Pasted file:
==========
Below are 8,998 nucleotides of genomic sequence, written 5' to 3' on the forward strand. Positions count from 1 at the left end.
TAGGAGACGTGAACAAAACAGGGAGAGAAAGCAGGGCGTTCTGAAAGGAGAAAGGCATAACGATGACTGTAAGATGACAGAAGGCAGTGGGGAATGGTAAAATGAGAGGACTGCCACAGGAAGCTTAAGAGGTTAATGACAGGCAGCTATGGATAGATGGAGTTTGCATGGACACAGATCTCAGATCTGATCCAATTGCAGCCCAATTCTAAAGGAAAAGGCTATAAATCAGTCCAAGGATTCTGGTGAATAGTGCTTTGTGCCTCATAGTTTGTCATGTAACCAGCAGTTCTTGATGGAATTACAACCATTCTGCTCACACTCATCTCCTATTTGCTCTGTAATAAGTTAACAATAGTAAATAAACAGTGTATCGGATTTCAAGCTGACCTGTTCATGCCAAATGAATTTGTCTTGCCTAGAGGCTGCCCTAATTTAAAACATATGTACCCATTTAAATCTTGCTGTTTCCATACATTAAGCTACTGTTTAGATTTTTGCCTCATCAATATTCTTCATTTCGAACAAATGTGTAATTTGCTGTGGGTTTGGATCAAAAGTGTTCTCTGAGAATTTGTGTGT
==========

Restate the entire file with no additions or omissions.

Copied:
Below are 8,998 nucleotides of genomic sequence, written 5' to 3' on the forward strand. Positions count from 1 at the left end.
TAGGAGACGTGAACAAAACAGGGAGAGAAAGCAGGGCGTTCTGAAAGGAGAAAGGCATAACGATGACTGTAAGATGACAGAAGGCAGTGGGGAATGGTAAAATGAGAGGACTGCCACAGGAAGCTTAAGAGGTTAATGACAGGCAGCTATGGATAGATGGAGTTTGCATGGACACAGATCTCAGATCTGATCCAATTGCAGCCCAATTCTAAAGGAAAAGGCTATAAATCAGTCCAAGGATTCTGGTGAATAGTGCTTTGTGCCTCATAGTTTGTCATGTAACCAGCAGTTCTTGATGGAATTACAACCATTCTGCTCACACTCATCTCCTATTTGCTCTGTAATAAGTTAACAATAGTAAATAAACAGTGTATCGGATTTCAAGCTGACCTGTTCATGCCAAATGAATTTGTCTTGCCTAGAGGCTGCCCTAATTTAAAACATATGTACCCATTTAAATCTTGCTGTTTCCATACATTAAGCTACTGTTTAGATTTTTGCCTCATCAATATTCTTCATTTCGAACAAATGTGTAATTTGCTGTGGGTTTGGATCAAAAGTGTTCTCTGAGAATTTGTGTGT